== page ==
Quincy News

Westboro anti-gay picketers plan local visits

Posted: Nov. 7, 2018 5:00 pm

QUINCY -- Westboro Baptist Church of Topeka, Kan., indicates that members of the controversial anti-homosexual group will make a swing into Macomb and Quincy as well as Hannibal, Mo., later this month.

Officials from local churches and law enforcement professionals are encouraging people not to launch counter protests that would give the Westboro group the spotlight they desire.

Westboro members plan to demonstrate at Western Illinois University's Hanson Field in Macomb from 11:45 a.m. to 12:45 p.m. on Nov. 17.

On Nov. 18, the demonstrators will be across the street from Madison Park Christian Church in Quincy from 8:15 to 8:55 a.m. The group plans to go to St. Peter Catholic Church from 9 to 9:30 a.m. and to the Hannibal First Church of the Nazarene from 10:15 to 10:45 a.m.

The city of Quincy clerk's office said pickets or demonstrators are not required to obtain any permits, as long as they keep moving, don't block road traffic or pedestrian traffic and don't display obscene material.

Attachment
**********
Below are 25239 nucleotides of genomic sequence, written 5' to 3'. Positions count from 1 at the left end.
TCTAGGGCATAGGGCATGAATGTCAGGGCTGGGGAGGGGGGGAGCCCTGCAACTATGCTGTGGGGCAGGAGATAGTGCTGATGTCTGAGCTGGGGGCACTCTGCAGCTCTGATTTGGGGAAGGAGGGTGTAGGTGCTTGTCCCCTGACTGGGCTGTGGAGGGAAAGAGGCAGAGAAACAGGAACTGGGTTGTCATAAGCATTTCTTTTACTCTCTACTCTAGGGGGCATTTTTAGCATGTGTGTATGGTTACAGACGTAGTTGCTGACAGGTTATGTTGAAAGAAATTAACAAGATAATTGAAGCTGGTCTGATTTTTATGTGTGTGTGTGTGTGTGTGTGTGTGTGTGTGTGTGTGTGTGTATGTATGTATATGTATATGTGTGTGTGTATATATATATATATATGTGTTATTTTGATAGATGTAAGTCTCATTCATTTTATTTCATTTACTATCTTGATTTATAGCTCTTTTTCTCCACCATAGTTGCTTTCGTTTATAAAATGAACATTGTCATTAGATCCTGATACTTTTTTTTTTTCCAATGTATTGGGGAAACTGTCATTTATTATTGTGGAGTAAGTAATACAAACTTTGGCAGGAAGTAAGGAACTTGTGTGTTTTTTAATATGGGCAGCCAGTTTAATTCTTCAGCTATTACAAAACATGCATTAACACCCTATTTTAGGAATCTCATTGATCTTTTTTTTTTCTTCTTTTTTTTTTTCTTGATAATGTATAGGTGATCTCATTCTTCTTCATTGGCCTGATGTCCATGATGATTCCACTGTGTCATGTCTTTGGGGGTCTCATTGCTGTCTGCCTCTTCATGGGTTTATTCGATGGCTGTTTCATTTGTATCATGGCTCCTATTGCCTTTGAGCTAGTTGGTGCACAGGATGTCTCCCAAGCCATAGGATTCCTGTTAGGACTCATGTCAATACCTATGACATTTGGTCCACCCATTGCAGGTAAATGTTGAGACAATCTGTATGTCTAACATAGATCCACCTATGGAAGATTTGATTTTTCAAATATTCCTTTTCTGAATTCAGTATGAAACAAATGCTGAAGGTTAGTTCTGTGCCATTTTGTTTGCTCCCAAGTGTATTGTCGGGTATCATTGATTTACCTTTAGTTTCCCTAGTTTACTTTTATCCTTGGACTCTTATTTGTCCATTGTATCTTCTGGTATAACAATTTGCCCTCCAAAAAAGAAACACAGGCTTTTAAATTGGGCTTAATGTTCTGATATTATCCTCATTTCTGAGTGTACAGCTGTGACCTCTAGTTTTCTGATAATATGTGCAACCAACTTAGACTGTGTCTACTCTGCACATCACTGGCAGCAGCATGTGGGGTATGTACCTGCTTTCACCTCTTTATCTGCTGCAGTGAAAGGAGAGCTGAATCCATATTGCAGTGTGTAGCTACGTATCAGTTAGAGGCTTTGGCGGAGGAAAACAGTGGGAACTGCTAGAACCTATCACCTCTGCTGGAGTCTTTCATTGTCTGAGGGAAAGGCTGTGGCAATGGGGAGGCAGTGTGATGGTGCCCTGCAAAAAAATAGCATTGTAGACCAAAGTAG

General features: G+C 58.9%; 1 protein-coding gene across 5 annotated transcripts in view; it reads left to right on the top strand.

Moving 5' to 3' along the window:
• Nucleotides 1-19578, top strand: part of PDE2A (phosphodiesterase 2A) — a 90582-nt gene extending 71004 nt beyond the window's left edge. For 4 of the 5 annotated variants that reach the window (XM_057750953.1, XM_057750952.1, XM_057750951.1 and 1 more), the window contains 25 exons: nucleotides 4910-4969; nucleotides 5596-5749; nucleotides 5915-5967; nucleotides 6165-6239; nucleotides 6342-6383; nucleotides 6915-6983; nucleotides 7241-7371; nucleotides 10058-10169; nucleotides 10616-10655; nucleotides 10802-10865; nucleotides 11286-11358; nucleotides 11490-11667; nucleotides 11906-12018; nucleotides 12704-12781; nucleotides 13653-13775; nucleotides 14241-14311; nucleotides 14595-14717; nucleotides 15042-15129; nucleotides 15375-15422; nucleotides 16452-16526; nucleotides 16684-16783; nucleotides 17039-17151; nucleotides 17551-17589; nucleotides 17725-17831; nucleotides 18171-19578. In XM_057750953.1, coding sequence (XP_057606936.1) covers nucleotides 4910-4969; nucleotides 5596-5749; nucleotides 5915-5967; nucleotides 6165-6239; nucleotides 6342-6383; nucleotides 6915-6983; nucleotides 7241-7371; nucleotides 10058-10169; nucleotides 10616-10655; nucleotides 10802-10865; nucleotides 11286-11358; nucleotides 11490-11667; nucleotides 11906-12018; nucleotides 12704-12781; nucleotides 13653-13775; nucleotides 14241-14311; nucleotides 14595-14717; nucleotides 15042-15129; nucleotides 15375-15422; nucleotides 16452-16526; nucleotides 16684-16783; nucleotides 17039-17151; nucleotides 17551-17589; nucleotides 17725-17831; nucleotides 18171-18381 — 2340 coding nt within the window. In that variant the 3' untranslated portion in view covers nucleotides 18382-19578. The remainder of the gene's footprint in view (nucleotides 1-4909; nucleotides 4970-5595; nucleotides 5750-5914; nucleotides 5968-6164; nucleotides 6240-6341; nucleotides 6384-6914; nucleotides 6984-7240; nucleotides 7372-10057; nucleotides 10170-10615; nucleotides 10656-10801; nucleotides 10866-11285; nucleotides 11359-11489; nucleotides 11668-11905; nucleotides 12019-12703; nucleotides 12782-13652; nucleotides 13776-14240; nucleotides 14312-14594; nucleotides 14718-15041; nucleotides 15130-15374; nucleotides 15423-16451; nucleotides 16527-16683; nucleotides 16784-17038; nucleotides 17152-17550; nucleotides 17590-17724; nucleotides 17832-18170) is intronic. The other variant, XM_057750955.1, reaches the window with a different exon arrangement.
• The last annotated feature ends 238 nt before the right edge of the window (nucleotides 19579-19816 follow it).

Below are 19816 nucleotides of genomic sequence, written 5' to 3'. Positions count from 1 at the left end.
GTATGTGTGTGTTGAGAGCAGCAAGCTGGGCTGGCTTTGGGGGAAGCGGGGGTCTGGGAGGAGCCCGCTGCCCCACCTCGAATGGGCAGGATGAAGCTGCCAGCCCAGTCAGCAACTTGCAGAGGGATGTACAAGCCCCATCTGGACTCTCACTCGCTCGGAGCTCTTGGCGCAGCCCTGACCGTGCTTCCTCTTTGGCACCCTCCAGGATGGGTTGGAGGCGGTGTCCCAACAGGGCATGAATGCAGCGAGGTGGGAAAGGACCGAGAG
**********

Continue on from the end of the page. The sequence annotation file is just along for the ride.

Quincy Deputy Police Chief Shannon Pilkington said notice of Westboro's intent was faxed to Quincy Police early this week.

"They'll be on the sidewalk in front of Farm and Home, and at St. Peter they'll be on the sidewalk right in front of the church," Pilkington said.

By law, public sidewalks are places where people can carry signs.

"Many of their members are lawyers. They're not going to do something that violates the law. They're going to try to get the church members or counter protesters to violate the law. They want the publicity from the counter protests," Pilkington said.

Tyler Myers, from the leadership team at Madison Park Christian Church, said church leaders are aware of the situation. Nobody from the church has invited this group to town.

"Our community can trust that we treat all people with genuine hospitality and careful shepherding," Myers said.

"We would ask that people not add to the hatred. Please allow us to handle the situation respectfully and responsibly. We have no desire for this situation to have a voice or complicate things in our community. We will work in cooperation with community professionals to do our best to assure a safe and positive" outcome, Myers said.

The Southern Poverty Law Center classifies Westboro as "a family-based cult of personality built around its patriarch, Fred Phelps" who died in 2014. Westboro has become notorious for doctrines that many view as homophobic. The church also has come under fire for picketing the funerals of soldiers killed in the line of duty, denouncing those soldiers for defending a country the church sees as supportive of the LGBT community.

Among other things, the church has issued statements thanking God for the 9/11 attacks and the Boston Marathon bombing. Members also picketed funerals for victims killed in the Sandy Hook Elementary School shooting.

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